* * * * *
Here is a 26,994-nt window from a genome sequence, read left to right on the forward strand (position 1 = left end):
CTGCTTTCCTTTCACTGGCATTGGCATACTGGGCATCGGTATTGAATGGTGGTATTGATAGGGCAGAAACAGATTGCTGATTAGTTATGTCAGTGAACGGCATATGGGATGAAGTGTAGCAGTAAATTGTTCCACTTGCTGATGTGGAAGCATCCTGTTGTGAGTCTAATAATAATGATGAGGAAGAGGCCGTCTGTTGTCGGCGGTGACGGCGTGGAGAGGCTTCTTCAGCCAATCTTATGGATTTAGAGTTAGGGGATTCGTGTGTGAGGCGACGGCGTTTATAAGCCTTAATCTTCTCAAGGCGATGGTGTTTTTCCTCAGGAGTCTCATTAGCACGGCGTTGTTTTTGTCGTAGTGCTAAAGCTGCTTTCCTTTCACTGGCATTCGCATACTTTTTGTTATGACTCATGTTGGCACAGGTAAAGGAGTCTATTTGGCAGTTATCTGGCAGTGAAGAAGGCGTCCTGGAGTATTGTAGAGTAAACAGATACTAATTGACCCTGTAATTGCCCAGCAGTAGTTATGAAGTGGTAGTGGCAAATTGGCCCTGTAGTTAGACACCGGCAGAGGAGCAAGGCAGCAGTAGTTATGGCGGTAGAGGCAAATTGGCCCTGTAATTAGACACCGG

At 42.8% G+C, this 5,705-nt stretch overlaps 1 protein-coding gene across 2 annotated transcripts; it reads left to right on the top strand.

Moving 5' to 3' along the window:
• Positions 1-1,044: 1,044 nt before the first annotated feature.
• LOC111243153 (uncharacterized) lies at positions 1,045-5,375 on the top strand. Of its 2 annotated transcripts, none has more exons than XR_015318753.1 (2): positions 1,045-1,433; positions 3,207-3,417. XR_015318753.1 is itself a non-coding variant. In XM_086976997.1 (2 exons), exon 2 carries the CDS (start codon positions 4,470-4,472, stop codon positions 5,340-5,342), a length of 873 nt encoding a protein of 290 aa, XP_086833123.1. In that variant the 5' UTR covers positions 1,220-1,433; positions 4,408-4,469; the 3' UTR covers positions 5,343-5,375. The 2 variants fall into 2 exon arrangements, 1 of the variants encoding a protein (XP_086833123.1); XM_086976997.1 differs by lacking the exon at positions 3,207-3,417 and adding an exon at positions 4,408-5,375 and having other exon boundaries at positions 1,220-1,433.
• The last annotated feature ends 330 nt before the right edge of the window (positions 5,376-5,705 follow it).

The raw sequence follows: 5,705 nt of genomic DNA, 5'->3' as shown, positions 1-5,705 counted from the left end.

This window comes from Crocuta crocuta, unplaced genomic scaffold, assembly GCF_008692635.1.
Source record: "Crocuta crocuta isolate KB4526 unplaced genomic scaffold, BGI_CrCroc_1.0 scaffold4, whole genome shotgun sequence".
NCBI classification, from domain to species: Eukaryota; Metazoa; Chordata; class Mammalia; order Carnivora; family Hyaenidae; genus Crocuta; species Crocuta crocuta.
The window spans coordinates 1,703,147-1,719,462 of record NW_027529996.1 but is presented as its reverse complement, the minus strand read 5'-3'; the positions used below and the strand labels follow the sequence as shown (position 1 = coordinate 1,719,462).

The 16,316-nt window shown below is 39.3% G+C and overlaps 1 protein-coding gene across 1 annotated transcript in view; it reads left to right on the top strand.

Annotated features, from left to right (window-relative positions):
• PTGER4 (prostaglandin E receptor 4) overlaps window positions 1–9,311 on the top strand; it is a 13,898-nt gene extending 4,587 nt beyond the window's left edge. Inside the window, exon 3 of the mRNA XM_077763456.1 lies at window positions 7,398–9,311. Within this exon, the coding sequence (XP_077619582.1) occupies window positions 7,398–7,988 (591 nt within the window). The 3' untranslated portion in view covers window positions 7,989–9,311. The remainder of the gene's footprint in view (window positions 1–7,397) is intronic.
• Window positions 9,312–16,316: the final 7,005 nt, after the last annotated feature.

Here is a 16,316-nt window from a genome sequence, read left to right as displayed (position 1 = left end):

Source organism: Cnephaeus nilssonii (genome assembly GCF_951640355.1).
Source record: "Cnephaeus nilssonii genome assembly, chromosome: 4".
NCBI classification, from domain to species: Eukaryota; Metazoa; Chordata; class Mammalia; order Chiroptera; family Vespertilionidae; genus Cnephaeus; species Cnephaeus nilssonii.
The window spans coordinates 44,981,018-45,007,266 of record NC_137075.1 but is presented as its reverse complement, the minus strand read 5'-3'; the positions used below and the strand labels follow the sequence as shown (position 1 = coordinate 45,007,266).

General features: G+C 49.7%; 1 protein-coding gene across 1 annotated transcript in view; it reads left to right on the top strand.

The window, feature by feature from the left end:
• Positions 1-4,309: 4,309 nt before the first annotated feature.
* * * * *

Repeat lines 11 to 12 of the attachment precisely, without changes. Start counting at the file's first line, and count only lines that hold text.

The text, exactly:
NCBI classification, from domain to species: Eukaryota; Metazoa; Chordata; class Mammalia; order Carnivora; family Hyaenidae; genus Crocuta; species Crocuta crocuta.
The window spans coordinates 1,703,147-1,719,462 of record NW_027529996.1 but is presented as its reverse complement, the minus strand read 5'-3'; the positions used below and the strand labels follow the sequence as shown (position 1 = coordinate 1,719,462).